The decision will raise the hopes of prospective central and east European members, though they have pressed for a more binding guarantee, with a timetable and criteria for membership.
The move will be seen as a vital step towards filling a security vacuum in countries once occupied by Soviet troops.
Several points remain unresolved on the eve of President Bill Clinton's arrival in Brussels, but all the indications are that deadlock on enlargement has been broken, leaving a compromise that is more far- reaching than some Nato members wanted but less radical than East Europe hoped.
According to the draft declaration, alliance leaders will say they have 'agreed that we would expect and welcome Nato expansion that would reach to democratic states to our east, as part of an evolutionary process'. Speaking in Brussels yesterday, Manfred Worner, Nato's secretary-general, said: 'This can be done in a carefully measured evolution over time.'
Membership will evolve out of Partnership for Peace, the US initiative for pacts between Nato and central and eastern European countries. Those will lead to joint exercises next year, give states the right to Nato security consultations, and help to bridge gaps between different countries' military equipment. Each state will propose a work plan.
Yesterday, the defence chiefs of Hungary, Poland, the Czech Republic and Slovakia welcomed the initiative, calling it 'a step in the right direction', but they wanted firmer guarantees that it would lead to membership. They were due to be briefed by Madeleine Albright, US ambassador to the United Nations, and General John Shalikashvili, the US armed forces chief. A senior alliance source said consideration was being given to a review of the partnership agreements to create a half-way house of associate membership or put some states into a 'fast track' for membership.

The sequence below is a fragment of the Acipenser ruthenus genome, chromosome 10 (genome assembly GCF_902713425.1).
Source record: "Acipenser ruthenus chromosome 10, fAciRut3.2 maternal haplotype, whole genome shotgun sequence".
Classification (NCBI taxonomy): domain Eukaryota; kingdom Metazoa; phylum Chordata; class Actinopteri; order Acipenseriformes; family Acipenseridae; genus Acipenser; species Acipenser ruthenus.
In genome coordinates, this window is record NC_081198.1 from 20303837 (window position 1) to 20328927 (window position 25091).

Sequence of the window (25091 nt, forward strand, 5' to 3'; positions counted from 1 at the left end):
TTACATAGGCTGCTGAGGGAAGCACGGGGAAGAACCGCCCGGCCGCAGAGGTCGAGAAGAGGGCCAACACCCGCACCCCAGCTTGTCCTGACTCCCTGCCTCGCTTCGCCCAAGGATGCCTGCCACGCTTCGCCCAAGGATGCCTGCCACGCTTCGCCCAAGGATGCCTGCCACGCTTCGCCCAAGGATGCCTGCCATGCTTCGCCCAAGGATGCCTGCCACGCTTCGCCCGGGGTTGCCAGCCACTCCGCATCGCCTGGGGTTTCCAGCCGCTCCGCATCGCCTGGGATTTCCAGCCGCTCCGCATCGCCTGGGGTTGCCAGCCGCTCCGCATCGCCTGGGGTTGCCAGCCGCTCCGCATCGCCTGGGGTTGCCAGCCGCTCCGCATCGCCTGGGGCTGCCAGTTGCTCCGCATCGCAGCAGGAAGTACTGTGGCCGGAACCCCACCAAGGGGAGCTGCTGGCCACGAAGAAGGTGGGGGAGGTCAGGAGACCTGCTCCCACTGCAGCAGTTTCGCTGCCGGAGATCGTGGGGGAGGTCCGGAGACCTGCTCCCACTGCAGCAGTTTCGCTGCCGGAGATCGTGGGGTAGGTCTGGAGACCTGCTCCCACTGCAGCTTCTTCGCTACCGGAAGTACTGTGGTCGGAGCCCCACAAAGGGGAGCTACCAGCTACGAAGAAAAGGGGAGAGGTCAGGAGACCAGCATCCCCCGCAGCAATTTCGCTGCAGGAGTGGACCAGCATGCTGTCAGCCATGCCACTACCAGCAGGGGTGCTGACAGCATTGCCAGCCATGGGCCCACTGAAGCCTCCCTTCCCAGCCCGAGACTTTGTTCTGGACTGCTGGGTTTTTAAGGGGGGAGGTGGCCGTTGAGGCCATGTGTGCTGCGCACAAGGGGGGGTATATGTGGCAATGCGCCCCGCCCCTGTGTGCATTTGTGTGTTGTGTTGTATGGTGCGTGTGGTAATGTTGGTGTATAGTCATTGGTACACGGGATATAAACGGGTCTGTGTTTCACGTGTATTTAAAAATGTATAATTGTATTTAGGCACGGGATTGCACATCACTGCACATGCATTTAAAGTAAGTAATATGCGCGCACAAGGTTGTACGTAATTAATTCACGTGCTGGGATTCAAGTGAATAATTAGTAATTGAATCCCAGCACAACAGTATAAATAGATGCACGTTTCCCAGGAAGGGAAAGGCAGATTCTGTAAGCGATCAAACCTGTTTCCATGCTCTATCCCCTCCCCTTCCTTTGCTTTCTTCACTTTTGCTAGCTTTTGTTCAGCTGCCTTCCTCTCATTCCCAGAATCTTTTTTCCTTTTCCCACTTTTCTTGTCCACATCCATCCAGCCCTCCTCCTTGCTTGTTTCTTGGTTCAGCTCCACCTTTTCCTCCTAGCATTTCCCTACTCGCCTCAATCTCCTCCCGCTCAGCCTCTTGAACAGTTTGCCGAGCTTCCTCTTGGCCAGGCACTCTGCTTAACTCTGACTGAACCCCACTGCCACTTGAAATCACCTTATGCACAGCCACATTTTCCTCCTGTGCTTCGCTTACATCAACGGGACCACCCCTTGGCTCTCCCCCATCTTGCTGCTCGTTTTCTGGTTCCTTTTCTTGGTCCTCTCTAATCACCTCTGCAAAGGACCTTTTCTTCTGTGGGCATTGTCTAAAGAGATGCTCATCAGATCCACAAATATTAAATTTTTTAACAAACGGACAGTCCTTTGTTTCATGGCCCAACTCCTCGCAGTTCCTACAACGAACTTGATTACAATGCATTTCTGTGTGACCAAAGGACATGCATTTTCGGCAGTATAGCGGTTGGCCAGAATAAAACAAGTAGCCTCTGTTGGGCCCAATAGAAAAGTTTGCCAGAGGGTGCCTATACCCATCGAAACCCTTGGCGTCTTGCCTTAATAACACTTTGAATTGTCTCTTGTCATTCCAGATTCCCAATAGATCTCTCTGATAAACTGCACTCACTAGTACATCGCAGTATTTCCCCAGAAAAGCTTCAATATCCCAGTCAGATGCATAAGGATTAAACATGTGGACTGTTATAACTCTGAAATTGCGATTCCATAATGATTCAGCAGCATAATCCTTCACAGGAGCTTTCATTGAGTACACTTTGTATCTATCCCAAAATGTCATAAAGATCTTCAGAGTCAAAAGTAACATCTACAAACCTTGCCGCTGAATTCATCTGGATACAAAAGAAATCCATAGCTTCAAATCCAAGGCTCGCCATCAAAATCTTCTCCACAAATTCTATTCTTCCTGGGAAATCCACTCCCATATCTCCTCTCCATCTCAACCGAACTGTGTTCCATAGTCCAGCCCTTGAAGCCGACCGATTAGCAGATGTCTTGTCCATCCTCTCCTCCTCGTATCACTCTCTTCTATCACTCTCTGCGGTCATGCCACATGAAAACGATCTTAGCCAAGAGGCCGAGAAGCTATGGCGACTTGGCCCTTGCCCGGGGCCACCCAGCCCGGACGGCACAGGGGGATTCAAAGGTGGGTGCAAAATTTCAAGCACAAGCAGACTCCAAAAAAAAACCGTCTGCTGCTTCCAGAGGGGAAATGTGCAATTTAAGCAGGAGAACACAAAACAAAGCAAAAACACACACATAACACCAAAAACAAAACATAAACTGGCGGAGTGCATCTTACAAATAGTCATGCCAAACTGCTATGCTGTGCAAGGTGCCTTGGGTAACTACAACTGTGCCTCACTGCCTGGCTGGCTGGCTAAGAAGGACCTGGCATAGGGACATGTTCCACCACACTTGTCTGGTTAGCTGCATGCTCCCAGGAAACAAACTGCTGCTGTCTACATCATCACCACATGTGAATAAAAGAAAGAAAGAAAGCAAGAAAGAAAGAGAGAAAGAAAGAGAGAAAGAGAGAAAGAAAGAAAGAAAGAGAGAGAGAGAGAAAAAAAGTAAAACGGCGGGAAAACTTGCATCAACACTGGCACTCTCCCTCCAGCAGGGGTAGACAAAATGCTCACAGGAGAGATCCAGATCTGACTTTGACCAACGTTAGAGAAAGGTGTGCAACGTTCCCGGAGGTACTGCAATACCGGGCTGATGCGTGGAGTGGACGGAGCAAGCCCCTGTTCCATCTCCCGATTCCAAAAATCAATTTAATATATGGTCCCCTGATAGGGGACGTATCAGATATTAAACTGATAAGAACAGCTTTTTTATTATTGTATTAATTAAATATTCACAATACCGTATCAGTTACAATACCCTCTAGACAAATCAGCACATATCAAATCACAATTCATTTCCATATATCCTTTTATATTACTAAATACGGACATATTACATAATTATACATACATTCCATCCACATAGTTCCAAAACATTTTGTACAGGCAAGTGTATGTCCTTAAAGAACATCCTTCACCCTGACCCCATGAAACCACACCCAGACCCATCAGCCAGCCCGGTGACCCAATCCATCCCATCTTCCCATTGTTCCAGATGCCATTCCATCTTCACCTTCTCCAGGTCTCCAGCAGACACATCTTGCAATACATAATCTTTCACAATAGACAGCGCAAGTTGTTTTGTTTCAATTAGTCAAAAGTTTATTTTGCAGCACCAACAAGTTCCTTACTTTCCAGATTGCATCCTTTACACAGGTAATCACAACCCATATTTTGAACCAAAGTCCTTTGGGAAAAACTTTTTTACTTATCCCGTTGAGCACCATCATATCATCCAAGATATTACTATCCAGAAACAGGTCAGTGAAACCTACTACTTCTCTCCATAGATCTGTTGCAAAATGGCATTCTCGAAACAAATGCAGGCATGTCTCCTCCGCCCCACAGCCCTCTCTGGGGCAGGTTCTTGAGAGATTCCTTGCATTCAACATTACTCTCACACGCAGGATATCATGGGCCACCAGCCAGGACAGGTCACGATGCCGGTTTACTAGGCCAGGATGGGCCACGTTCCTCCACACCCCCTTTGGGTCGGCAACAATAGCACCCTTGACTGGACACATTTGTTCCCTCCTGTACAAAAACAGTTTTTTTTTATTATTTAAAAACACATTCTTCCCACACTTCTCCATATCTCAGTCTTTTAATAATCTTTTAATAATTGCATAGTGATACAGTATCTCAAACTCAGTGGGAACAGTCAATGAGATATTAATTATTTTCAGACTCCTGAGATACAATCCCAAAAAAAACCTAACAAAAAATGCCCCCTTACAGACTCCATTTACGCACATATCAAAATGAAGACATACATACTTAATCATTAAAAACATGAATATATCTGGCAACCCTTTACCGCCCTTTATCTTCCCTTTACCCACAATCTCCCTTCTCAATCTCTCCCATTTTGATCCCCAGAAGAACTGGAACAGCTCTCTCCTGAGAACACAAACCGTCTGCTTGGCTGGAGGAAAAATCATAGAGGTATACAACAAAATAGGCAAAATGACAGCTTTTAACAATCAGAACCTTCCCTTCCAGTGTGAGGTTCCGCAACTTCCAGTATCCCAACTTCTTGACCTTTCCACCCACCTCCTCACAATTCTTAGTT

The summit may propose a link between membership of Nato and the European Union.
It is unclear how Russia, which has opposed expansion, will react. The draft declaration contains a passage praising its efforts for political and economic reform, including the recent parliamentary elections which brought to prominence Vladimir Zhirinovsky, the ultra-nationalist. The document indicates the summit may attack Ukraine's failure to respect nuclear disarmament treaties.
An East Europe deal is a necessary condition of unity for a summit intended to cement the transatlantic alliance. The US, France and Britain have resisted faster progress on enlargement, advocated by Germany, fearing it would antagonise Russia and weaken the alliance.Reuse content